International Day of Peace - Wanganui 2010
Conference at Quaker Centre
Wanganui celebrates the International Day of Peace, 21 September 2010
This year’s celebrations started around 11 a.m. with the planting of 3 Gingko trees in Queens Park, the permission and cooperation of the Wanganui District Council. Undeterred by a blustering and icy wind 38 enthusiastic pre-school children from the Montessori school turned up with their parents to sing their peace songs, and to assist in the tree planting only a stone throw away from the Wanganui sculpture Handspan, dedicated to a Culture of Peace and Non-violence for the Children of the World.
Just before midday the group made their way to the sculpture, and from there participated in the silent Peace Vigil which unites people throughout world in prayers and invocations for peace. Information on the Millions Minutes for Peace initiative was given out to all who attended.
The three Gingko trees were the forerunners of the planting of 138 more trees before the 2nd October, Mahatma Gandhi’s 141 birthday. This was Wanganui’s contribution to the “Trees4Peace” project, an outcome of the World March for Peace and Nonviolence, launched in Wellington on the 2nd October last year; an initiative supported by Rotary, the Central Tree Crops Research Trust, Whanganui Regional Primary Health Organisation, Tree Life Nursery, different Trusts and others, who donated and distributed the trees (mostly apple trees) throughout the community. A beautiful certificate (designed and printed by HA Design&Print) has registered the 141 trees that were planted in International Year of Biodiversity to commemorate Mahatma Gandhi birthday and the UN International Day of Peace and Nonviolence.
With its healing qualities the Gingko tree was chosen to signify the theme for the 2010 UN non-governmental organizations conference (Melbourne 30 August – 1 September): to ‘Advance Global Health’.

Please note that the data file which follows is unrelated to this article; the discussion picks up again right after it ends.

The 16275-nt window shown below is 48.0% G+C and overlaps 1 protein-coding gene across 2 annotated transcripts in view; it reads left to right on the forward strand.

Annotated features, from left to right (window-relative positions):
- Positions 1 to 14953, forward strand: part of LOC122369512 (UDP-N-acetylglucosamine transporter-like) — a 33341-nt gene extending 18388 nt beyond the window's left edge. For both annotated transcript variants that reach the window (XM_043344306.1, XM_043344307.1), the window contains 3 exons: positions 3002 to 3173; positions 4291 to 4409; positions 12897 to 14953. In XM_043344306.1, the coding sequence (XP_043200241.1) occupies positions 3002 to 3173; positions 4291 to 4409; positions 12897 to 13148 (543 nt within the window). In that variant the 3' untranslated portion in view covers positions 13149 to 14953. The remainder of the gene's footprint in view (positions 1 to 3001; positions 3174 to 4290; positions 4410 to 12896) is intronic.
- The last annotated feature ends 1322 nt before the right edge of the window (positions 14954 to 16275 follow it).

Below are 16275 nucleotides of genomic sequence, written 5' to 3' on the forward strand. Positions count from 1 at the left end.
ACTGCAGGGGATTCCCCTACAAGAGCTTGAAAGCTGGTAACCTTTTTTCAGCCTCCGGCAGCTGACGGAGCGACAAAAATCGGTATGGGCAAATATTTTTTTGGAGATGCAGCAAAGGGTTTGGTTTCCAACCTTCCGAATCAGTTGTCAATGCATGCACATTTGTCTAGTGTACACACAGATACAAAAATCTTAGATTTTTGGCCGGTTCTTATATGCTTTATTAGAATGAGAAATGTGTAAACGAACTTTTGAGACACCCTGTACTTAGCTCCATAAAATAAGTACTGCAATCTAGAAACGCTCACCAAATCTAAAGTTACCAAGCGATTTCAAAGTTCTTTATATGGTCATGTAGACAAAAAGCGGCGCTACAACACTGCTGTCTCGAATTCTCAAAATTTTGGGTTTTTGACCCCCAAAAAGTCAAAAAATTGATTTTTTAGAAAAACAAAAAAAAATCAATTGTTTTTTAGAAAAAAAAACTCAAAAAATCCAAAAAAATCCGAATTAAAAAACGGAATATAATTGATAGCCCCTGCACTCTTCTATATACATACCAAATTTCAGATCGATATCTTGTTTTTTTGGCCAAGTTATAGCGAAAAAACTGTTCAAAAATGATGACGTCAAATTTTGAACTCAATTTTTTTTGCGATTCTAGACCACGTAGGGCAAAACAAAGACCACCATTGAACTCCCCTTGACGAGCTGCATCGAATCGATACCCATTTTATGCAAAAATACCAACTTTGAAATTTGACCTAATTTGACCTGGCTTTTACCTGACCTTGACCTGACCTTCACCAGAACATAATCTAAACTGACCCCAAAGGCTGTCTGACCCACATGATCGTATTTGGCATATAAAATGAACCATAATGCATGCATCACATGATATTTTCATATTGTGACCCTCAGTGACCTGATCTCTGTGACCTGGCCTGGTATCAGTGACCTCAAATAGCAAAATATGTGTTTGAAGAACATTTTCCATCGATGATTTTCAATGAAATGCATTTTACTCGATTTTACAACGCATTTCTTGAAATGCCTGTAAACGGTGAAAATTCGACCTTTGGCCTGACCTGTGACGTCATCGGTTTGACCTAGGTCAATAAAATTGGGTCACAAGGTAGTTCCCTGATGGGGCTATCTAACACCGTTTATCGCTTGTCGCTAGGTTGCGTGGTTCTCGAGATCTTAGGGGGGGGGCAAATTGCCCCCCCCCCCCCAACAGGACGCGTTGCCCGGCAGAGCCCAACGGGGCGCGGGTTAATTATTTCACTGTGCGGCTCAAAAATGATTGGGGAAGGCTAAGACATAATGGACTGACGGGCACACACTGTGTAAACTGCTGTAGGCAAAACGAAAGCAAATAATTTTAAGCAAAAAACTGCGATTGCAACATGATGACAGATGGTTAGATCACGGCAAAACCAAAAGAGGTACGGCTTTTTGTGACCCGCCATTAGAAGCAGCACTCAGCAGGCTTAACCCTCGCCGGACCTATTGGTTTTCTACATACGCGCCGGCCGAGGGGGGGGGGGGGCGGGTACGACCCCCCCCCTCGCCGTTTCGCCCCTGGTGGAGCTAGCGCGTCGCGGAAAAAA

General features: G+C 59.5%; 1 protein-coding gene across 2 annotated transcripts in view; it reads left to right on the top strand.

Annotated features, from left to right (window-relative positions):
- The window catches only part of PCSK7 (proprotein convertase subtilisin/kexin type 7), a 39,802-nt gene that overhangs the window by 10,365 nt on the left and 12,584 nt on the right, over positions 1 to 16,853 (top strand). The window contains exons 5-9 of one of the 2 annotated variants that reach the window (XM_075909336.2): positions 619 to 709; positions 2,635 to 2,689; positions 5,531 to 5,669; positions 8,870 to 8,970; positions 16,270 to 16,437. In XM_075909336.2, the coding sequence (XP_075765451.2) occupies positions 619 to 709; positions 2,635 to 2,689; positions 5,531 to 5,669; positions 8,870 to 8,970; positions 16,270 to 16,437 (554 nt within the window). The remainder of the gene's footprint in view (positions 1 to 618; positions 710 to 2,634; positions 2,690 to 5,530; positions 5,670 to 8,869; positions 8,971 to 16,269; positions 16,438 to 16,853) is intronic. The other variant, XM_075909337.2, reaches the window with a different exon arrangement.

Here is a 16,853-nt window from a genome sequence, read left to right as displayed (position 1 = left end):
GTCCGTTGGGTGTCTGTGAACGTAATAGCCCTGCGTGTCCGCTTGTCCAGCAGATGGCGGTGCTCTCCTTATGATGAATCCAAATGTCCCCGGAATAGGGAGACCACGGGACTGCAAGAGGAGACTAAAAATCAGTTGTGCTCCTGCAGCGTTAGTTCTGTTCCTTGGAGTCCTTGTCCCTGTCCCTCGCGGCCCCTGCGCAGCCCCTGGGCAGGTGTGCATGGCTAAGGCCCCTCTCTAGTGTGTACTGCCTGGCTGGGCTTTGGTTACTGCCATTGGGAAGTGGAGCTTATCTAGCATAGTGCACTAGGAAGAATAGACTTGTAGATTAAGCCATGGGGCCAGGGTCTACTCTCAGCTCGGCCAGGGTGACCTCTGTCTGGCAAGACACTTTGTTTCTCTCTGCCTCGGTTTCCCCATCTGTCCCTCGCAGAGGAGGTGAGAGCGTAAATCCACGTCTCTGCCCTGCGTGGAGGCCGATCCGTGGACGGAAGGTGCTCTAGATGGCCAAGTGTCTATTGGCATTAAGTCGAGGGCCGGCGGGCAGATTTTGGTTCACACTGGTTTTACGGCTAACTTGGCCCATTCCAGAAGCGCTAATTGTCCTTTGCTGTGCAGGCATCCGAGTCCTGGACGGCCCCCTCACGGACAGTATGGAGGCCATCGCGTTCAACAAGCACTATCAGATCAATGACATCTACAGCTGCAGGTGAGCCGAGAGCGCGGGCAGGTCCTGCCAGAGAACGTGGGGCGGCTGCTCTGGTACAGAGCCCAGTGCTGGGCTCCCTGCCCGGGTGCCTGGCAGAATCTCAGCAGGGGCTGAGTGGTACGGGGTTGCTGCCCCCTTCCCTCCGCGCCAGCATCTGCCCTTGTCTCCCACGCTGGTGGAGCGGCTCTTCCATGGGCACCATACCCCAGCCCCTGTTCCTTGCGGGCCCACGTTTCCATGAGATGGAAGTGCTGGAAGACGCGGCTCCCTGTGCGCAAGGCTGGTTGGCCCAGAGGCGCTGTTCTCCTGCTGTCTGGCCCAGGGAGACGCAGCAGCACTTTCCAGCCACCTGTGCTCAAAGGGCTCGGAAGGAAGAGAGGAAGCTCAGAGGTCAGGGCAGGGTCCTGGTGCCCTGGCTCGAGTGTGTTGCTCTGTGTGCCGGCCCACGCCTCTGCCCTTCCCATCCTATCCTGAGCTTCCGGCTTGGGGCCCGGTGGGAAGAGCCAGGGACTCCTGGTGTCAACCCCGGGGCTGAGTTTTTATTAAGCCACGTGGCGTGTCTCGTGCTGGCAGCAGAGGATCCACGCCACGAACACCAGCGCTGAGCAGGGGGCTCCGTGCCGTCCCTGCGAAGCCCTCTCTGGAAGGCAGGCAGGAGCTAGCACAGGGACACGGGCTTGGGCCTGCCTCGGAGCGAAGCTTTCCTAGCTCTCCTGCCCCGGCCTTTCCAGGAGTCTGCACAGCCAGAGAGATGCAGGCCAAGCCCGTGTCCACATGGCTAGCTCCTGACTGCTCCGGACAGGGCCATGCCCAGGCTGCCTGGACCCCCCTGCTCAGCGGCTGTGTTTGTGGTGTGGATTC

In the afternoon a meeting was held at the Whanganui Quaker Settlement with the theme ‘Empowering communities to build a Culture of Peace’. Our key speaker, Michael Hartfield, introduced the theme and led the following discussion. Michael is the Programme Manager of the New Zealand Aid Programme of the Ministry of Foreign Affairs and Trade. The Wanganui Youths, who formed part of the OPTU delegation to the Melbourne conference, contributed to the lively interaction with proposals which emphasized the importance of individual and community participation for the creation of a new culture.
As always our meeting began with the naming of every UN Member States, praying that peace will prevail in all communities and neighbourhoods throughout the world.
Before dinner, the fourth peace tree, a crab apple tree, was planted at the entrance to the Quaker Settlement. The delicious evening meal, offering dishes from different cultures, was cooked by two young chefs, and our peace day concluded with the shared delight of consuming together the better part of an enormous chocolate cake, decorated beautifully with a white dove surrounded by flowers.
A nation’s culture resides in the hearts and in the soul of its people